Experts in Spain to Address “the Hidden Reality” of Child Trafficking
A scene of the film Sonido de Libertad, the Spanish version of Sound of freedom.

Six panelists from different fields will analyse the issue in an online forum organised ahead of the film ‘Sound of Freedom’ premiere.

The release of Sound of Freedom at the Spanish box office on 11 October is sparking interest in the issue of human trafficking, and specifically child trafficking, a reality that often goes unnoticed.

“People don’t talk much about this issue and it may not seem relevant to Spanish society, but according to a report by Unicef Spain along with the University Institute for Migration Studies, the numbers are growing at an alarming rate in our country”, says the 7ES platform, which has organised an online forum on the problem of trafficking of minors on 5 October.

Social, judicial, police and political analysis

The event is free to attend, and titled “The hidden reality”. It will have experts analysing the issue from different angles: social, judicial, police and political.

It is aimed at “professionals such as social workers, teachers, socio-cultural animators, etc. from different sectors, who want to know more about this subject and what is happening with it in Spain”.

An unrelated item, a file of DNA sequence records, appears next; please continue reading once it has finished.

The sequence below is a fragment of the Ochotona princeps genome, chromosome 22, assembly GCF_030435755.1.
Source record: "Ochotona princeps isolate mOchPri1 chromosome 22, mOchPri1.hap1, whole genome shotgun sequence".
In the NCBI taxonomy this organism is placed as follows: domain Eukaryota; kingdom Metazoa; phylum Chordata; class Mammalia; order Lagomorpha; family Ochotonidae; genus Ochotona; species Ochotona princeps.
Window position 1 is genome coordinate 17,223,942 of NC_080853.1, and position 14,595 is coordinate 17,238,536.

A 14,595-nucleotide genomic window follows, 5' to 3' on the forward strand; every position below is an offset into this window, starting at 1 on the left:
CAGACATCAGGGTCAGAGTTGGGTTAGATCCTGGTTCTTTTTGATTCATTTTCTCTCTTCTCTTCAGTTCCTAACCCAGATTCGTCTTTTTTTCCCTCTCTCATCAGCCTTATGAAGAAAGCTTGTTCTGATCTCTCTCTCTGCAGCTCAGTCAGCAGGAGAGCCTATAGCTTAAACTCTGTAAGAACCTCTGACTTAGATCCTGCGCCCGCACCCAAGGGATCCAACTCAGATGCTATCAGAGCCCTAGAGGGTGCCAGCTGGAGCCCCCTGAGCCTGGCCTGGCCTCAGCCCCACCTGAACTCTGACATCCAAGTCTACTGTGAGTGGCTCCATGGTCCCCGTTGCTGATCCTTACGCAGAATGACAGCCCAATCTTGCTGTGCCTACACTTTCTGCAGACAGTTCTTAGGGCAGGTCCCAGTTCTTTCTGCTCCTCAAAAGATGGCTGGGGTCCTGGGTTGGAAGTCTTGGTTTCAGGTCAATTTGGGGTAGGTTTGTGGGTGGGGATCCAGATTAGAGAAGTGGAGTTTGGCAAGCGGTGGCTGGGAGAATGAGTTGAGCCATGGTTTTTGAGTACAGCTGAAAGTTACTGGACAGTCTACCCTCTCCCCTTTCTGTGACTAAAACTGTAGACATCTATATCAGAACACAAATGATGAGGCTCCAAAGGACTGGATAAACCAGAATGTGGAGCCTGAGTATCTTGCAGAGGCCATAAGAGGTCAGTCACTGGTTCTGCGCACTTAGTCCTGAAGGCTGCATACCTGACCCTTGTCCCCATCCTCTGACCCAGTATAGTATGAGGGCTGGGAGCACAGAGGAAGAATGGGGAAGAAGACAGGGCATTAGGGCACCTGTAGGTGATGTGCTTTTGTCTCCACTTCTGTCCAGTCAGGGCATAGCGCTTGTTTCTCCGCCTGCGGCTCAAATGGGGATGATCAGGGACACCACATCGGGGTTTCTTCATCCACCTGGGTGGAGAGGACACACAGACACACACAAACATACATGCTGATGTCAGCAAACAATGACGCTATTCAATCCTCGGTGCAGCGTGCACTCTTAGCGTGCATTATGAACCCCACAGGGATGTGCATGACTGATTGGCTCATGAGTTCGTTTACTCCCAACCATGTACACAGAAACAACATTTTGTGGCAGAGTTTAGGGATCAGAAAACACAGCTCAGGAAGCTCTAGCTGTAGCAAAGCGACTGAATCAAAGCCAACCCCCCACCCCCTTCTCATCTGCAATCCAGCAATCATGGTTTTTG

“Parents and guardians of children who want to be more informed; as well as anyone who wants to support the movement created around the premiere of the film Sound of Freedom, or who has a heart of compassion for the causes of the weakest, are also welcomed”, explains 7ES.

The six guest panellists include: Rubén Martínez, councillor for welfare and education at Torrejón City Council (Madrid); Agurtzane Irazola, officer of the Basque country regional police and president of the Association of Christian Police and Security Forces; Ana Zumel, director of Mirror project against human trafficking at Diaconia Spain; Jorge Kolle, expert in child welfare and human rights at the NGO World Vision; Emma McCallion, head of the NGO Amar Dragoste serving prostituted women; and Salvador Martí, creator of the Alexia Teach Us program against child abuse.

The forum also hopes to be the starting point for a movement. “We invite people to participate, so that we can join forces and create alternatives to help eradicate this problem, which destroys hundreds of thousands of lives around the world from such a young age”, the organisers say.

An unexpected success

The film is one of the most successful of the year at the international box office, reaching number one in the United States on its premiere, and grossing over 160 million dollars.

In Europe, the film has been screened in August and September in several countries, starting in Eastern Europe.

The success has not been without controversy, not only because of the theme it exposes. Marches and actions have been organised in several Latin American countries to raise awareness of the issue.

Since its premiere, the film has been supported by a number of organisations fighting human trafficking. Some Christian churches have also been involved in promoting the film.

In recent days, the film has also sparked political controversy, as its producer, Eduardo Verástegui, has entered the Mexican presidential race.

Originally published on The Evangelical Focus

(c) Evangelical Focus, used with permission

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